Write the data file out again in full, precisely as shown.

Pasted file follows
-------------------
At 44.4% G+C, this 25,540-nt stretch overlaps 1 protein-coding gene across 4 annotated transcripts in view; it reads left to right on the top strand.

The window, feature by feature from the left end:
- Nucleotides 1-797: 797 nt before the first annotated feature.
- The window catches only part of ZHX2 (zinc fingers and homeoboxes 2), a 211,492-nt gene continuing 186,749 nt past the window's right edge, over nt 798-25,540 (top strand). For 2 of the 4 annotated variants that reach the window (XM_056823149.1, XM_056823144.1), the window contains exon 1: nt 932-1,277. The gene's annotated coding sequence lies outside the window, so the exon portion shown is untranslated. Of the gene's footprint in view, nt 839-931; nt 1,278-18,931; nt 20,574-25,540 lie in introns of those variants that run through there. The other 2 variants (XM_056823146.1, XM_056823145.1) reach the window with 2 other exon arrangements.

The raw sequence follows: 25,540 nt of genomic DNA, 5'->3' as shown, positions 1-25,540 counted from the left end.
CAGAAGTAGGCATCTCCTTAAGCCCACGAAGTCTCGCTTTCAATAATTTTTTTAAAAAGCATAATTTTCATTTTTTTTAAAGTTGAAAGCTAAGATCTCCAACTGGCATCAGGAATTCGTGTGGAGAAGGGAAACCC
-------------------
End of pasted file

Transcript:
At 44.4% G+C, this 25,540-nt stretch overlaps 1 protein-coding gene across 4 annotated transcripts in view; it reads left to right on the top strand.

The window, feature by feature from the left end:
- Nucleotides 1-797: 797 nt before the first annotated feature.
- The window catches only part of ZHX2 (zinc fingers and homeoboxes 2), a 211,492-nt gene continuing 186,749 nt past the window's right edge, over nt 798-25,540 (top strand). For 2 of the 4 annotated variants that reach the window (XM_056823149.1, XM_056823144.1), the window contains exon 1: nt 932-1,277. The gene's annotated coding sequence lies outside the window, so the exon portion shown is untranslated. Of the gene's footprint in view, nt 839-931; nt 1,278-18,931; nt 20,574-25,540 lie in introns of those variants that run through there. The other 2 variants (XM_056823146.1, XM_056823145.1) reach the window with 2 other exon arrangements.

The raw sequence follows: 25,540 nt of genomic DNA, 5'->3' as shown, positions 1-25,540 counted from the left end.
CAGAAGTAGGCATCTCCTTAAGCCCACGAAGTCTCGCTTTCAATAATTTTTTTAAAAAGCATAATTTTCATTTTTTTTAAAGTTGAAAGCTAAGATCTCCAACTGGCATCAGGAATTCGTGTGGAGAAGGGAAACCC